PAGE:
Well I’ll be Dammed: The Highs and Lows of Controlling Water Levels on Northwood Lake

It’s hard to believe spring has come when the temperature refuses to rise above freezing. Early Tuesday morning, despite the melting ice ringing Northwood Lake, there was skim ice forming on the large hole 50 feet from shore. Massive cracks formed on the surface, while drops of water fall from icicles advancing up the shore. The lake largely remains frozen; its fish swimming slowly in the deep, waiting for the moment when the sun will shine more clearly overhead. When the water opens up, the summer residents will return in stride. The loons fishing along our coast will return after molting into their tattooed black and white backs and with their flashing red eyes, seek out the ponds and lakes they nested on in years past. The bald eagles (Haliaeetus leucocephalus) and ospreys (Pandion haliaetus) will soar once more over the open blue, their keen eyes scanning for their finned quarry.

However, before this can happen, the lake water will have to return to normal. Despite not having a day job for the past few months, one of the benefits of having a lot of down time is that you can take the time to learn about the features of the landscape of a new area. While living on the shores of Northwood Lake in Northwood, NH, I’ve learned a lot about the features that humans find appealing about this natural lake.

Features of Northwood Lake

The lake itself is quite impressive at over 600 acres with an average depth of 12 feet and a maximum depth of 24 feet. It is considered to be a mesolithic lake meaning it has a gravely bottom with some plant growth in the shallower sections. As April looms and plants start to grow, the native and invasive plants will begin their ascent towards to the sun once more. Since the late 1990’s and early 2000’s, the New Hampshire Department of Environmental Protection (NHDEP) and the Northwood Lake Watershed Association (NLWA) have been working to prevent the spread of variable-leaf milfoil (Myriophyllum heterophyllum) by inspecting boats at the public boat launch near Route 4 and by applying milfoil-specific herbicides to help eliminate these noxious water plants. By promoting native plants and wildlife, it provides better habitat and diverse prey options for the lake’s gamefish and other native species.

The popular fishing and boating spot boasts healthy populations of warm water species like largemouth (Micropterus salmoides) and smallmouth bass (M. dolomieui), brown bullhead (Ameiurus nebulosus), perch and other panfish, as well as chain pickerel (Esox niger). The shores of the lake are populated by camps and single-family homes and tend to be occupied by summer residents more than year round residents. It’s a breeding ground for common loons (Gavia immer) with the NWLA using one on the logo for their organization. The lake drains into the Little Suncook River which is regarded by the organization, American Whitewater, as a Class III/IV run which can be difficult to access, especially when it is running high. The best times to try the Little Suncook are in the spring, after heavy rains, and when the fall drawdown occurs.

Melting ice on Northwood Lake in Northwood, NH in March 2019

In the coming weeks, those around the lake will begin to notice the slow advance of ice onto the exposed shoreline and lake bed as the spring thaw continues. As the day time temperatures regularly rise above freezing, the melting ice will start to expose the lake water and eventually by the middle of April, we should be completely ice free. During this time, as the ice is advancing, it has the potential of pushing objects like the many wooden and aluminium docks on shore away from their foundations, and potentially knocking them over or crushing them under the phalanx of frozen water. However, the ingenuity of human hands knows no bounds especially when it comes to the use of water for pleasure, industry, and other pursuits of the human imagination.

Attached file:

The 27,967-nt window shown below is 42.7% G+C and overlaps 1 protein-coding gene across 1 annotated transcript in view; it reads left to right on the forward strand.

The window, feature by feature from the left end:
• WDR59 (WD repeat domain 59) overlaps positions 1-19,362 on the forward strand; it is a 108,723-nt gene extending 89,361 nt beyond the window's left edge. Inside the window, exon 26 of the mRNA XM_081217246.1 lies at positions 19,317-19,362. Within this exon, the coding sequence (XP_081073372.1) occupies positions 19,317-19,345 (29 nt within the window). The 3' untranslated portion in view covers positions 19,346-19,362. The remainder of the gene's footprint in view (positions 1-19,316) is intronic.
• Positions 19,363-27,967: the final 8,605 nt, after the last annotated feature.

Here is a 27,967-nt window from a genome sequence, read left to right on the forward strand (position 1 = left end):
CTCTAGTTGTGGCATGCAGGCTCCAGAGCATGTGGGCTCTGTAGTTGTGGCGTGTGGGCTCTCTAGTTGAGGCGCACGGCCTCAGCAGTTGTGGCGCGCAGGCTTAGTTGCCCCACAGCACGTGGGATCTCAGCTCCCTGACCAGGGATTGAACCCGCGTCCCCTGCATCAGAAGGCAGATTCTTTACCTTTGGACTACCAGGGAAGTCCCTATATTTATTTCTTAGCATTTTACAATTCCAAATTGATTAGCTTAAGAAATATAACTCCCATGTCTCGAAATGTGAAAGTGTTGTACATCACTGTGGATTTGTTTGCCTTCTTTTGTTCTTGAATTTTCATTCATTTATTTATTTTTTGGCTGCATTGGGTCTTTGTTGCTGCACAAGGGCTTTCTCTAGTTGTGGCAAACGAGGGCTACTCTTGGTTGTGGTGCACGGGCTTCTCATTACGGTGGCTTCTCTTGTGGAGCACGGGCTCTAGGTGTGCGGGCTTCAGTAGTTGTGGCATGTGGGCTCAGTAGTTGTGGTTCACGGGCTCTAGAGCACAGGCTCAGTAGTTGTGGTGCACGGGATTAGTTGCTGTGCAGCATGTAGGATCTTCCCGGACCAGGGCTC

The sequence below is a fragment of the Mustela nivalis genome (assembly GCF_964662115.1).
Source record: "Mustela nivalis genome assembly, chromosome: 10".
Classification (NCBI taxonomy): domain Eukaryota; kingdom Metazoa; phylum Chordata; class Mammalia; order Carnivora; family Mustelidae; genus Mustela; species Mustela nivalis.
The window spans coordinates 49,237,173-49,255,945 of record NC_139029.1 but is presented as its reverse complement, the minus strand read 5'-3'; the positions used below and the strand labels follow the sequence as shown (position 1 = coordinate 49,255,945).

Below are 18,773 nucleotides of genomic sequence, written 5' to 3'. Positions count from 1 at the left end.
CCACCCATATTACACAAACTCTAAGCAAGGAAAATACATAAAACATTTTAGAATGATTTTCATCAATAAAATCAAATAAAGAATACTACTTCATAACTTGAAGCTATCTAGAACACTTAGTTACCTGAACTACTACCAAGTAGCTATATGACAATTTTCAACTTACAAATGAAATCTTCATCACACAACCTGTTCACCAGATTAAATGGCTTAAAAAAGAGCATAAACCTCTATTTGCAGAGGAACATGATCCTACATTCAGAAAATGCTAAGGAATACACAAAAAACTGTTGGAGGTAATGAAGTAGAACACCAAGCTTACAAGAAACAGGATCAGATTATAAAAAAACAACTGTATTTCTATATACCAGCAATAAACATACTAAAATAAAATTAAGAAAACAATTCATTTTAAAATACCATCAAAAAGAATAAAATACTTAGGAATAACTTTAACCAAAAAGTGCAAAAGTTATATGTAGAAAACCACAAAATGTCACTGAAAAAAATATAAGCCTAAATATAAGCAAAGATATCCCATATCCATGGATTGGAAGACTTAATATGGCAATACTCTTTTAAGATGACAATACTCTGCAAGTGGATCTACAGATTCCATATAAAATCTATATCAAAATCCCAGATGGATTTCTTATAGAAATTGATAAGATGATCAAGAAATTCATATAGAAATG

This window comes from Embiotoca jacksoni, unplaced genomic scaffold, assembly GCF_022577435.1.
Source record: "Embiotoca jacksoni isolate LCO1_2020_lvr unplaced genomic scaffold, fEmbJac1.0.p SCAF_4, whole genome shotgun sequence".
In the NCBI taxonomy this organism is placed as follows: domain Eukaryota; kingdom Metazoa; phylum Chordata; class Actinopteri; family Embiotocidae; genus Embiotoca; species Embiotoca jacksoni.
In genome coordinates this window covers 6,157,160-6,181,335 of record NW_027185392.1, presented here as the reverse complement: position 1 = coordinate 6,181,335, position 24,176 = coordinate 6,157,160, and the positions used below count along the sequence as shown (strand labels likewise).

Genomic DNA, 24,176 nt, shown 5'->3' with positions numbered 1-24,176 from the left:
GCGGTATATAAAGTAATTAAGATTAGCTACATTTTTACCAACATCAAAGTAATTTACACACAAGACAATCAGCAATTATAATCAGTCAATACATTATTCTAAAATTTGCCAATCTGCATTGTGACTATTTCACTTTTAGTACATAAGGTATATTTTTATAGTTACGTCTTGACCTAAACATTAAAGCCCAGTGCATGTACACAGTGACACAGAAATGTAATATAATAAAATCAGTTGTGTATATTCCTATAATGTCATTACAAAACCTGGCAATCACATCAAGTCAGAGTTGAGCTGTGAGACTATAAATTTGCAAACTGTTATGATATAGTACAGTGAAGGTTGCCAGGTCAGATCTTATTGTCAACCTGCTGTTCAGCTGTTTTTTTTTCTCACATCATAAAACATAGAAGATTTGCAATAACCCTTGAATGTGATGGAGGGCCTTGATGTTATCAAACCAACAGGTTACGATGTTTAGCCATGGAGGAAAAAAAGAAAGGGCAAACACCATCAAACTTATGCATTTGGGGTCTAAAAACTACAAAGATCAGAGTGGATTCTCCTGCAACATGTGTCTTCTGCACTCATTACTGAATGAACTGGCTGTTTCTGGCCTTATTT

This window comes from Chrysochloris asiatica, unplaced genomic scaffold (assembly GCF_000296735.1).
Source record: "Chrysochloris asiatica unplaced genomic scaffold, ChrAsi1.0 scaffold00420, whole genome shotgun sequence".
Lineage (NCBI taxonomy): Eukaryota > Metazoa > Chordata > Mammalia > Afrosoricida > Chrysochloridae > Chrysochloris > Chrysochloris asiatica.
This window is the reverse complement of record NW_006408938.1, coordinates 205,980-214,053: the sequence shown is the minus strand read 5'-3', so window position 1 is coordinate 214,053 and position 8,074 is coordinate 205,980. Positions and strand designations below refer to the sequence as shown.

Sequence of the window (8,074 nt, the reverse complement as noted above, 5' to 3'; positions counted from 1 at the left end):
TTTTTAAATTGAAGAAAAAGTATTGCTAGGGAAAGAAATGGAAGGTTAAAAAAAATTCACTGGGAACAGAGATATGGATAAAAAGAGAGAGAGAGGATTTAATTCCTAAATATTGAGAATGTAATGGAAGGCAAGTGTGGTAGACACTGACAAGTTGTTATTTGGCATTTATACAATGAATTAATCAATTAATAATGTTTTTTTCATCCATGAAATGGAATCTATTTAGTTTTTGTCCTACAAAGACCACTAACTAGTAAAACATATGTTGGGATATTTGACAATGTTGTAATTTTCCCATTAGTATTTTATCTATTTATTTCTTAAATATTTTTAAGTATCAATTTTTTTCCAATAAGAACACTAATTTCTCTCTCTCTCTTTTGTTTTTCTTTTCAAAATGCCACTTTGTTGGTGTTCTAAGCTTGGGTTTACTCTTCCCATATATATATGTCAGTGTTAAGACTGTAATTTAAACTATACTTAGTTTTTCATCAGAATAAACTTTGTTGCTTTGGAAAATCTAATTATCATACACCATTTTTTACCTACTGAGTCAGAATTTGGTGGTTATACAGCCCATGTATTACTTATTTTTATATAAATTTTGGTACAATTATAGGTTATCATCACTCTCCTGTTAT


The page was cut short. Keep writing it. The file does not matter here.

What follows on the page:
Drawdowns and Dams

Throughout New Hampshire, strategically placed dams and waterways restrict the passage of water into rivers and streams from ponds and lakes via seasonal drawdowns. A drawdown is when water is removed from a reservoir or other body of water so as to reduce the normal water height to a minimum water height. From what I’ve been able to determine, one of the ways this can occur is by blocking water from exiting a dam and pumping the excess over the side.

An example of this can be seen on YouTube. In 2010, user coweeman posted a video of the process at Oswego Lake showing pumps and hoses pulling out several million gallons of water and dropping it down the 24 foot dam to the creek below. After conducting some online research, I located a flier produced by the NHDEP that described that the purpose of these drawdowns occur for five main reasons;

  • Erosion control
  • Aquatic weed control
  • Reduction of ice damage
  • Managing water flow and capacity
  • Assisting with hydropower needs

On October 27th, 2018, Northwood Lake’s drawdown began with the lowering of lake levels by six feet. A six foot drop in lake levels means that the docks pictured in the feature image that were underwater are now high and dry. As the ice melts and is pushed on shore, it won’t harm the docks because its now lower than where the docks would normally be located (it also helps to remove the docks in the winter months just in case). The lower water levels also assist with killing the variable-leaf milfoil since the sediment where the plants grow dries out and freezes.